Oh really!?

According to Sen. Christopher Bond, R-Mo:

I'm not here to say that the government is always right, but when the government tells you to do something, I'm sure you would all agree that I think you all recognize that is something you need to do.


(ht: Jim Henley)

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What a fucking asshole

What a fucking asshole

Context? Or are you just

Context? Or are you just responding to the phrase?

When Obamaessiah is elected,you will do what the government says and you will like it.

Who needs context?

In what context does the phrase make sense to a free, civilized society?

David Masten

Military coup

Instapundit mentioned something that makes the United States government seem ripe for a military coup:

THIS IS BAD FOR THE COUNTRY: Poll: Military approval beats Congress's 71-12. "Gallup's annual update on confidence in institutions finds just 12% of Americans expressing confidence in Congress, the lowest of the 16 institutions tested this year, and the worst rating Gallup has measured for any institution in the 35-year history of this question." (Via JWF, who notes that the Pelosi era hasn't done much for Congress's approval ratings.)

The 12 percent confidence in the Congress seems so unlikely that it shakes my confidence in the Gallup poll itself - until, that is, I see statements like the Senator's - and actions like Congress's as described in the linked article - which help to explain the poll result and to make it credible. Can anyone see that gap between Congress and the military without the possibility of a military coup crossing their minds, however fleetingly? (Not as a hope of course - as a fear.)

At least the Senator seems to realize he's saying something deeply unpopular. He wraps it up four times:

(1) I'm sure (2) you would all agree that (3) I think (4) you all recognize

It's probably not even what he means. I doubt he means that people agree that he thinks something. The quadruple wrapping grammar is in itself almost more remarkable than the statement itself. Granted, this may actually be two distinct double wrappings, the second half being merely a restatement of the first. But still.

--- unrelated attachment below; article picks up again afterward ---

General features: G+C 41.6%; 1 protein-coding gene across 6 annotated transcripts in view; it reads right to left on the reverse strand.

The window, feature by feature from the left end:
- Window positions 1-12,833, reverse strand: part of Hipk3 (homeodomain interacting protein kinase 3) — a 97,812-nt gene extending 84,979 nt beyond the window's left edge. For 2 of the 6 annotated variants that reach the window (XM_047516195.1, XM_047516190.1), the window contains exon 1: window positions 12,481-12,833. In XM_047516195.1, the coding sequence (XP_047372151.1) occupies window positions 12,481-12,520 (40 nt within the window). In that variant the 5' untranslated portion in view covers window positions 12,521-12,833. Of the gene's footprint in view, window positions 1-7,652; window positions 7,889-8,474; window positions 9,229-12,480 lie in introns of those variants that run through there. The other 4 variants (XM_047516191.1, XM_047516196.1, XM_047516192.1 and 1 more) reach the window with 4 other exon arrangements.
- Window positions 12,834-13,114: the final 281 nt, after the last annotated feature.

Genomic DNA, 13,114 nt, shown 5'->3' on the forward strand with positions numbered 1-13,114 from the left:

Even this bit is unnecessarily verbose, the better to dilute it:

that is something you need to do

He means, "you need to do that".

Anyway, the Democrats aren't going to save us. It's already a Democratic congress. I wish people would stop saying stuff like,

Critics of the agreement, like the ACLU, have accused the Democrats of capitulating over the dispute.

(that's from the linked article) People need to stop thinking of the Democrats as weak-willed good guys capitulating to the bad guys. It's not as though they're hostages forced to participate in a crime. They're taking part. Doubtless the Republican rank and file once thought the same of Republicans: that their evil deeds which urinated on the conservative ideals of the Republican party were capitulation to the Democrats. They have learned better - and grown disgusted - through the long, deeply disappointing years of Republican dominance of Congress and the White House.

As a practical matter, he's

As a practical matter, he's probably right though. The government does have the bigger guns.

Here's some requested context; the paragraph just before Bond's quote:

The Republican lawmakers said lawsuits could still be pursued against the government by those who believe the program itself is illegal. But they said even if those suits were ultimately successful, they would have no impact on the culpability of the phone companies.

The article is referring to the 'illegal' wiretaping that went on.

Matt, As a practical matter


As a practical matter not every telco followed the government's orders.

David Masten

future government contracts

That link highlights something that might trigger a rethink among liberals who tend to favor heavy government involvement in the economy: a government with great economic clout has avenues of persuasion which bypass the usual limitations on its power. Government has no right to order company X to do Y? Fine, government will not order company X to do Y, government will merely mention that if company X does not do Y, then company X will no longer be able to suckle at the government tit.

Qwest was allegedly the lone holdout, despite threats from the NSA that their refusal to cooperate may jeopardize future government contracts

Illicit gains?

I'd like to think that those future NSA contracts are now illicit gains and could be included in the damages for the telcos who violated the law. But I have no idea if that's how the law works.

David Masten